On Thursday, word broke that Hall of Fame receiver Michael Irvin had been sued for rape — and that a criminal investigation of the matter is still pending.
On Friday, ESPN dumped Irvin from its Dallas-based radio operation.
Per a source with knowledge of the situation, ESPN had planned to give notice of its intention to terminate the relationship on Monday, February 8. His replacement already had been hired, we’re told.
It’s unknown whether Irvin had disclosed to ESPN the existence of the pending legal imbroglio; if he hadn’t, the decision to part ways was likely even easier to make.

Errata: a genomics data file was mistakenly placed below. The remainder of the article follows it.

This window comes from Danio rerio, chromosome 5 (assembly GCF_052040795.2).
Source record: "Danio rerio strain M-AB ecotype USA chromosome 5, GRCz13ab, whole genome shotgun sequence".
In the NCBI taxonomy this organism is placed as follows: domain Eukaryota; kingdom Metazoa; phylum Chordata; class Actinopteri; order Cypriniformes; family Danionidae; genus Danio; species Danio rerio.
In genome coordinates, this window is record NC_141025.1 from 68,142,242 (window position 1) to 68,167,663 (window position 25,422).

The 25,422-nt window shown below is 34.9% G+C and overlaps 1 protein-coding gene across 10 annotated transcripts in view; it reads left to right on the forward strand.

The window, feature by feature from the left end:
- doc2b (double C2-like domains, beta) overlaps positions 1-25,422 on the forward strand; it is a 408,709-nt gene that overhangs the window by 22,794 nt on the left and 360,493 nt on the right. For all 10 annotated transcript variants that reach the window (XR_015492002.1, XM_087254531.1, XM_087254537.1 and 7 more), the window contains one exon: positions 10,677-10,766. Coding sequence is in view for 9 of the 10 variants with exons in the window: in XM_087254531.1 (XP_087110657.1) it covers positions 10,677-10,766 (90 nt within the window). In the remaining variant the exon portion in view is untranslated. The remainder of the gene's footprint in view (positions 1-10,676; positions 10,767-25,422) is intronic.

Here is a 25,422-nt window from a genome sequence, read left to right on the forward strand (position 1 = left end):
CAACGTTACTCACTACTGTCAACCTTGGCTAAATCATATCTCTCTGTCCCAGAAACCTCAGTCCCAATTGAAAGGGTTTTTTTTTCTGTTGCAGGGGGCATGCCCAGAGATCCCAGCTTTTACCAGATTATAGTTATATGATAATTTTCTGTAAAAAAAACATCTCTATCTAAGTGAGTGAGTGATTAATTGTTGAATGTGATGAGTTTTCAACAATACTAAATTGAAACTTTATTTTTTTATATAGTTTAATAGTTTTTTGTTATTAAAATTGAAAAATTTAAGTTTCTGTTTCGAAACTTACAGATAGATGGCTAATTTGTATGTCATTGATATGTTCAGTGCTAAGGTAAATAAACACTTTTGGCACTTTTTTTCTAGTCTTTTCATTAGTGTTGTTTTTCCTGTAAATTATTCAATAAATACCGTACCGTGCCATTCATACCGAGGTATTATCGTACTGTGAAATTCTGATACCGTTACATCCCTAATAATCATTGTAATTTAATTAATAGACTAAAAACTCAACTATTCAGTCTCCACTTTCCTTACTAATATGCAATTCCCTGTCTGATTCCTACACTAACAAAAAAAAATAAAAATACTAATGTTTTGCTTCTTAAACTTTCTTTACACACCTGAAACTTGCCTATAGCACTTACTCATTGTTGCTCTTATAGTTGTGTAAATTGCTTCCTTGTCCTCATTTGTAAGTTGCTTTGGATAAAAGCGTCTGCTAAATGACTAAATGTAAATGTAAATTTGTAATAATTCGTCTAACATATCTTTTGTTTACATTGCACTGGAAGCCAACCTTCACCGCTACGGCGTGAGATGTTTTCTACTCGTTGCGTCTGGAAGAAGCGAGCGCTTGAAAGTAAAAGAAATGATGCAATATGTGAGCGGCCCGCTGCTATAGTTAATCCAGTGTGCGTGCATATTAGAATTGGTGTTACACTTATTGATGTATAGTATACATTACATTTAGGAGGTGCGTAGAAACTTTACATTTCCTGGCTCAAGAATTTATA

And some of you have raised a valid question regarding the decision of ESPN to acknowledge the reports regarding the claims against Irvin, given the decision to ignore for multiple days the civil sexual assault charges made against Steelers quarterback Ben Roethlisberger.
Differences exist between the two situations. In Irvin’s case, criminal charges have been pursued, and the initial report contained a statement from Irvin’s lawyer. Also, Irvin no longer is playing; thus, the report would have no impact on his on-field performance.
None of this changes our belief that the claims against Roethlisberger should have been reported more promptly. But we can understand ESPN’s decision to go with the Irvin report.